Survey Summary: HWDT 10
A new group volunteers joined us on board Silurian on a slightly drizzly evening in Tobermory for the start of HWDT08. After travelling from all over the UK and Europe, we all sat down to a welcome bowl of spaghetti bolognese, getting to know each other and talking excitedly about the 12 days ahead. That evening we began to learn all about the cetaceans and other marine megafauna that we might be lucky enough to encounter, as well as what to look out for when trying to spot them. The next morning, we went through more information on how we collect our data, which included listening to some underwater sounds that might be recorded by the hydrophone during our acoustic monitoring. We left that afternoon, full of anticipation for what the coming days would bring.
During the survey, which ran from the 14th – 24th of August, Silurian travelled over 378 nautical miles, collecting visual and acoustic data. Our newly trained citizen scientists spent over 60 hours on effort, scanning the waters looking for marine megafauna and collecting over 55 hours of acoustic recordings!
Unsettled conditions greeted us at the start of the week. However, we were able to shelter behind the east coast of Mull heading south and surveying the waters around Mull, Jura, Islay and Oronsay. This meant that we enjoyed some beautiful anchorages, savouring some sustainably farmed mussels in Loch Spelvie and spending the evening with some inquisitive porpoise in Loch Melfort. With a break in the weather, we used the opportunity to head further afield, surveying waters around Coll and Tiree and even managing to sail to the Outer Hebrides.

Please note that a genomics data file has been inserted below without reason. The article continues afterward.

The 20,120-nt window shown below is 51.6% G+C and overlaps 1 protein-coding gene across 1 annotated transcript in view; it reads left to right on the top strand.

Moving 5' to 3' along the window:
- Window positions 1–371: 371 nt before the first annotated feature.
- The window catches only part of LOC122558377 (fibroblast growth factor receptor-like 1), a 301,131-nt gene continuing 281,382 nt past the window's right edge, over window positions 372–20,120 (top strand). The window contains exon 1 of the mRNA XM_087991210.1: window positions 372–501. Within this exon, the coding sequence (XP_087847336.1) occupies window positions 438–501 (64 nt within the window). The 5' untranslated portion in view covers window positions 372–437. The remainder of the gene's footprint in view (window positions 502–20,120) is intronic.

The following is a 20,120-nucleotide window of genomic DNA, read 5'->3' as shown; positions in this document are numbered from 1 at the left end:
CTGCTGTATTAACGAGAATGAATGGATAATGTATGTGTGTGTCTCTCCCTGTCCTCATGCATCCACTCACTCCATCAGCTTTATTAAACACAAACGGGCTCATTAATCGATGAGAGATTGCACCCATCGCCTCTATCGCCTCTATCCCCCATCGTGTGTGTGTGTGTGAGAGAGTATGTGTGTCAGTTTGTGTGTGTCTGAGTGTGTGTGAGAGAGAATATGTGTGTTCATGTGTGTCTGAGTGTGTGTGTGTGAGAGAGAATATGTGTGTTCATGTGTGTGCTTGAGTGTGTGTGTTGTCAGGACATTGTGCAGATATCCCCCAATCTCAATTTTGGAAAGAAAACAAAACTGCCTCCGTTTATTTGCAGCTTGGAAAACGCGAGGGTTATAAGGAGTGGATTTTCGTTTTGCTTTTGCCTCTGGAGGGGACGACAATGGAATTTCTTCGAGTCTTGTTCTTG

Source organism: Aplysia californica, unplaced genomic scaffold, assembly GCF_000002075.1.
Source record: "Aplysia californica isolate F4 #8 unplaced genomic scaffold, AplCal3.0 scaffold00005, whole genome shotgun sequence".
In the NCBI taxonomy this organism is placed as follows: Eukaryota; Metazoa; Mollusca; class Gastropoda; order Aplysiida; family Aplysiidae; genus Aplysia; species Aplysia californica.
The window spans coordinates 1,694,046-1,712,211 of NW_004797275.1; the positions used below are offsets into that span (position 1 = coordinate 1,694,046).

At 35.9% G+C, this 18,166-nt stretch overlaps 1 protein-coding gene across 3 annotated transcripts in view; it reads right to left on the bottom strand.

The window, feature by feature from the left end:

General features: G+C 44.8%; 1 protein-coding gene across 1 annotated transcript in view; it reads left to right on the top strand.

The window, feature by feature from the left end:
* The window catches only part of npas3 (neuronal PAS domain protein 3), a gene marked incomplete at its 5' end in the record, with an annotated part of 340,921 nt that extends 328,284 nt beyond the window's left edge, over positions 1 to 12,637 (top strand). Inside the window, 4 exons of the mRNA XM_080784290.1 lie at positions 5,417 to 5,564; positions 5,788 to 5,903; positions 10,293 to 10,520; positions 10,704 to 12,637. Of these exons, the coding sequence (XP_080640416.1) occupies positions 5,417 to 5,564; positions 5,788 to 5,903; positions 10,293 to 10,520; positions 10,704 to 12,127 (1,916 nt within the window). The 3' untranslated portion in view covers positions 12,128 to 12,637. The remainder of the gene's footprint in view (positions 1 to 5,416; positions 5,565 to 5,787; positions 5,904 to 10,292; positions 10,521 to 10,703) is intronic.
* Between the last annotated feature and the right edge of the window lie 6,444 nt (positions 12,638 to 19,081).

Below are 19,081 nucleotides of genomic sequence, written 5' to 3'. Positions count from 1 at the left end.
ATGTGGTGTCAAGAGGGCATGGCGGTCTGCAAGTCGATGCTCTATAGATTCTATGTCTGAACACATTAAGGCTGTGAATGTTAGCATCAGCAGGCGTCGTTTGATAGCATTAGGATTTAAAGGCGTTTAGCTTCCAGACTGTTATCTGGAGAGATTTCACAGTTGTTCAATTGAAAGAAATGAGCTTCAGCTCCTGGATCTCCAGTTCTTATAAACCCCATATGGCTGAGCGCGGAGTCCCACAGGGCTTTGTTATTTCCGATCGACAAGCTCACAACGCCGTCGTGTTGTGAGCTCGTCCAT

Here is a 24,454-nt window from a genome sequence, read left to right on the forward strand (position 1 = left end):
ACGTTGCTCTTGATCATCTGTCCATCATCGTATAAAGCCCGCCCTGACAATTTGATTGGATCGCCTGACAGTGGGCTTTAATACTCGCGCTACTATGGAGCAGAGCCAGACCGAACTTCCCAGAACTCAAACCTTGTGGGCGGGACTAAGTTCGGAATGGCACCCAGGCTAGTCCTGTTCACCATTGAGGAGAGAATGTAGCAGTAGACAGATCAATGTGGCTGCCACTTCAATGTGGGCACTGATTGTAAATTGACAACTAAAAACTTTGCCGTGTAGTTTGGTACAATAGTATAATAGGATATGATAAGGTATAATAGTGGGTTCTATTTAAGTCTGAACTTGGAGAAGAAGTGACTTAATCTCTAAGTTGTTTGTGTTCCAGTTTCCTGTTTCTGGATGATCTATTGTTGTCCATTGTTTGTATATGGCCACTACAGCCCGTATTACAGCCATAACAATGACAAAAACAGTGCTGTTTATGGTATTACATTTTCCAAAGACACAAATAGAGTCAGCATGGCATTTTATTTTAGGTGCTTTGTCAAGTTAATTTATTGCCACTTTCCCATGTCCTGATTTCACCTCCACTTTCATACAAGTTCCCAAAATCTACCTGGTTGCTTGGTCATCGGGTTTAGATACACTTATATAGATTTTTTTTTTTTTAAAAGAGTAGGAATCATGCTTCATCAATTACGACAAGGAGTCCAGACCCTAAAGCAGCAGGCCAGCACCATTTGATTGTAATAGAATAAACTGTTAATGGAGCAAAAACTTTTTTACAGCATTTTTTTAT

We had some incredible sightings of seven species of marine mammals sightings during the survey, including: minke whales, bottlenose dolphins, common dolphins, white-beaked dolphins, harbour porpoise, grey and common seals, as well as some basking sharks. One day in particular highlighted the spectacular marine biodiversity to be found in Hebridean waters, when we encountered all of the species listed above in less than 12 hours! We encountered bow-riding common dolphins, had an incredibly close encounter with a feeding basking shark and even saw a breaching white-beaked dolphin: a day that none of us will be forgetting anytime soon.
We were also treated to some spectacular bird sightings, counting 3447 birds in total. The stars of the show were the manx shearwaters, which were enjoying the somewhat windy conditions with over 1000 individuals gliding past the vessel at one point. The gannets also put on some spectacular displays, diving amongst the common dolphins.
Massive thanks to the citizen scientist team who joined us on board: Bruce, Claire, Eilidh, Elizabeth, Insa and Livia --- we couldn't collect the vital data without you, and it was a pleasure sailing with you all.
Thanks also to Scottish Natural Heritage who help fund the data collection programme aboard Silurian.
Feeling inspired to get involved with our marine conservation efforts? It’s not too late to join us on board! We still have a few spaces on trips this season departing from Ullapool, which gives us the opportunity to collect data from the northern reaches of our survey area, as well as a great chance to see more of our amazing diversity of marine life!